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README.md

Anomaly

Easy-to-use anomaly detection

Installation

Add this line to your application's Gemfile:

gem "anomaly"

And then execute:

bundle install

For max performance (~ 2x faster), also install the NArray gem:

gem "narray"

Anomaly will automatically detect it and use it.

How to Use

Say we have weather data for sunny days and we're trying to detect days that aren't sunny. The data looks like:

# Each row is a different day.
# [temperature (°F), humidity (%), pressure (in)]
weather_data = [
  [85, 68, 10.4],
  [88, 62, 12.1],
  [86, 64, 13.6],
  ...
]

Train the detector with only non-anomalies (sunny days in our case).

ad = Anomaly::Detector.new(weather_data)

That's it! Let's test for anomalies.

# 79°F, 66% humidity, 12.3 in. pressure
test_sample = [79, 66, 12.3]
ad.probability(test_sample)
# => 7.537174740907633e-08

Super-important: You must select a threshold for anomalies (which we denote with ε - "epsilon")

Probabilities less than ε are considered anomalies. If ε is higher, more things are considered anomalies.

ad.anomaly?(test_sample, 1e-10)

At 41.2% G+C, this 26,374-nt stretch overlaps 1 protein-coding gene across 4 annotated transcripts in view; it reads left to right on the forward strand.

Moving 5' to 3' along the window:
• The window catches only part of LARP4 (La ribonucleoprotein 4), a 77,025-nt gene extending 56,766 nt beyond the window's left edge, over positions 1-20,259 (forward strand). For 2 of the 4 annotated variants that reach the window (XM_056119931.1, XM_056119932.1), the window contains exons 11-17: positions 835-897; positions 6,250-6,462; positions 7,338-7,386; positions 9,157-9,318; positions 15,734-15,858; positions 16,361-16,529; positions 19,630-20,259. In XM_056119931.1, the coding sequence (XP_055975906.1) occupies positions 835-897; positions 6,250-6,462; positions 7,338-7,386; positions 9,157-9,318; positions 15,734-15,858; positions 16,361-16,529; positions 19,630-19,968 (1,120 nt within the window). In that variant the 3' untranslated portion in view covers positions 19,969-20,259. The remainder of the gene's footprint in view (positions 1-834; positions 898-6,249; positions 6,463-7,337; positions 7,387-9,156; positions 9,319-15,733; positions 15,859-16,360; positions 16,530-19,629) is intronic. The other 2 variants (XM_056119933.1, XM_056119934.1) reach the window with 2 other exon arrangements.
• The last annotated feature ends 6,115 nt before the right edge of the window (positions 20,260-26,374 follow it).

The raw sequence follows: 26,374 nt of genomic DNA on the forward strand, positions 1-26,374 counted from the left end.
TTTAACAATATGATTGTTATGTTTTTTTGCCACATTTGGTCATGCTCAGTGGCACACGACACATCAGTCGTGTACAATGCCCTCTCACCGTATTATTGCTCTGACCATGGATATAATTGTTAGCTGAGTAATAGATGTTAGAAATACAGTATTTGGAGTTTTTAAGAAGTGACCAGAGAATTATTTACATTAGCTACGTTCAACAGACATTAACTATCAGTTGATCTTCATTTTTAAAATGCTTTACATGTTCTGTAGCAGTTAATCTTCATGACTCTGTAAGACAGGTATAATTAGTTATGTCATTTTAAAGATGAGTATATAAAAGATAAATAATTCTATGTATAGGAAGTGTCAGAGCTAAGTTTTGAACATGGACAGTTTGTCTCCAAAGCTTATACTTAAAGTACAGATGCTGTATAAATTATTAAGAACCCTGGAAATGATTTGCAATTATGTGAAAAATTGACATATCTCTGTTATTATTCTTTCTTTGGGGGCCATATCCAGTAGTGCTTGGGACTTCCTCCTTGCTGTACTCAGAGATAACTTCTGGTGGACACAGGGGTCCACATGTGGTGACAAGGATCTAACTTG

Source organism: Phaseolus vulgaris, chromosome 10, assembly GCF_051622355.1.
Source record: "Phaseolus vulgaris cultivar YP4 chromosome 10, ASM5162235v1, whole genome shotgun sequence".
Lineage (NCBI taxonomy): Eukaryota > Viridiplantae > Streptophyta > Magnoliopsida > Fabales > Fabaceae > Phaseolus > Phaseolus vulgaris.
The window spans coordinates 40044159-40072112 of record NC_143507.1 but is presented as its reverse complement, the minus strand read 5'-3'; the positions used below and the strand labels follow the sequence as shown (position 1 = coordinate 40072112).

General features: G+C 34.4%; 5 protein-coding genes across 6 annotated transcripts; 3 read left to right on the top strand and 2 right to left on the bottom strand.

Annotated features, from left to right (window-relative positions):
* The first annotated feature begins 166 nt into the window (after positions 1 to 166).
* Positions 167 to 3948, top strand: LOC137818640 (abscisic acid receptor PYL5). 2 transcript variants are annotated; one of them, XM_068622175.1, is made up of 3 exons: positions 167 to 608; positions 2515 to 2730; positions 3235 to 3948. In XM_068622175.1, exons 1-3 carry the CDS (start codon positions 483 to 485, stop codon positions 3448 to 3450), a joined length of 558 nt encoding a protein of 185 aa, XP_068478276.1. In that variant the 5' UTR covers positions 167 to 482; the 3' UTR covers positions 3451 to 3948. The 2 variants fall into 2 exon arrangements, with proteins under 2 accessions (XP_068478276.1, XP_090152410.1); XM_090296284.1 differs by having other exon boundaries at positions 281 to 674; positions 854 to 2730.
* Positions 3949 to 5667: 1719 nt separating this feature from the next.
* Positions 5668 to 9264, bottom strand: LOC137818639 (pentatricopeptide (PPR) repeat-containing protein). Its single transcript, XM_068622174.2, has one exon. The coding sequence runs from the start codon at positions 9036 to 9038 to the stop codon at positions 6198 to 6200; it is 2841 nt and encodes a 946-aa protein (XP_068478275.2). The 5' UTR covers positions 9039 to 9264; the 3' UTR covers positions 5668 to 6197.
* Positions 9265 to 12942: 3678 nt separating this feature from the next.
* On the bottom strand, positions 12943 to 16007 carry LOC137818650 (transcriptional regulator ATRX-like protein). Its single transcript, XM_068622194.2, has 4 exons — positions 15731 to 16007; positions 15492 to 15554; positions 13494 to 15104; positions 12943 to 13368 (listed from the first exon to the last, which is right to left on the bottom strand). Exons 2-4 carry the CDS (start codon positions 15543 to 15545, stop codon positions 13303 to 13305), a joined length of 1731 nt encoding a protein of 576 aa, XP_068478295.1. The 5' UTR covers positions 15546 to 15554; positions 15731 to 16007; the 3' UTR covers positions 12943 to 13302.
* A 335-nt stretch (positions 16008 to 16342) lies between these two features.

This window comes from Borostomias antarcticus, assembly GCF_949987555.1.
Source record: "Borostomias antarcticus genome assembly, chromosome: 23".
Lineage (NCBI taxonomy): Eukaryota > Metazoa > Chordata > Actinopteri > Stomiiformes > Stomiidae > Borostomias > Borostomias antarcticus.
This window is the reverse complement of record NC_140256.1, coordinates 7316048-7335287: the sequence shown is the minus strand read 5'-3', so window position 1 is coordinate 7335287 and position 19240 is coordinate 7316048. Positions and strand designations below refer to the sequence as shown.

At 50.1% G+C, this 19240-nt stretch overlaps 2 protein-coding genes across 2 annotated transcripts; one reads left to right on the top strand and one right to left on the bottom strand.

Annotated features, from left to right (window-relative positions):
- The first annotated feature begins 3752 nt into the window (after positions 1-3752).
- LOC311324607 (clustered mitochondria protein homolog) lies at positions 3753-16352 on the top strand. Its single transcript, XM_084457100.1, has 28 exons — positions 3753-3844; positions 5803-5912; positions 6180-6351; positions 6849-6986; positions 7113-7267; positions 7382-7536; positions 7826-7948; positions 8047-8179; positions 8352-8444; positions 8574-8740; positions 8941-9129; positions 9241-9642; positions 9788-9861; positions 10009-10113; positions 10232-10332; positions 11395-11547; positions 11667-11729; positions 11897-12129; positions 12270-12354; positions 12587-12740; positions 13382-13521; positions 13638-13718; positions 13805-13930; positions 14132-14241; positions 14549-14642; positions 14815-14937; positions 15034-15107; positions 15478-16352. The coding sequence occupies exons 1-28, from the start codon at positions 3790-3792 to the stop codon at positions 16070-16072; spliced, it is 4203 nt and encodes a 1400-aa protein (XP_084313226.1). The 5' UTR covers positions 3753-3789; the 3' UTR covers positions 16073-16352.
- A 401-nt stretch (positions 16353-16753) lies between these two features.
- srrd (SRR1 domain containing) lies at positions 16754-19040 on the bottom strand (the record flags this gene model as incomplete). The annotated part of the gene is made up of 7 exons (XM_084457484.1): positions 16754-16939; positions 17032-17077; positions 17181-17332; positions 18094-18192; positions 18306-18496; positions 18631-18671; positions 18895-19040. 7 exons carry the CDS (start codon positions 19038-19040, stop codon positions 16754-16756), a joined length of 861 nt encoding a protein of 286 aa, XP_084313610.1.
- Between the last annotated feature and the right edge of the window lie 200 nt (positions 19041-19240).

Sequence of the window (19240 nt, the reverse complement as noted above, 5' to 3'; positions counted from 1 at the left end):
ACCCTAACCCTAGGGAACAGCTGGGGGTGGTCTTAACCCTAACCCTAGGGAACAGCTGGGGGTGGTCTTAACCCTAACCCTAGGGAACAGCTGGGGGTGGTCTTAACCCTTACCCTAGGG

# => false
ad.anomaly?(test_sample, 1e-5)
# => true

The wiki has sample code to help you find the best ε for your application.

Persistence

You can easily persist the detector to a file or database - it's very tiny.

serialized_ad = Marshal.dump(ad)

# Save to a file
File.open("anomaly_detector.dump", "w") {|f| f.write(serialized_ad) }

# ...

# Read it later
ad2 = Marshal.load(File.open("anomaly_detector.dump", "r").read)

TODO

  • Train in chunks (for very large datasets)
  • Multivariate normal distribution (possibly)

Contributing

  1. Fork it
  2. Create your feature branch (git checkout -b my-new-feature)
  3. Commit your changes (git commit -am 'Added some feature')
  4. Push to the branch (git push origin my-new-feature)
  5. Create new Pull Request

Thanks

A special thanks to Andrew Ng.

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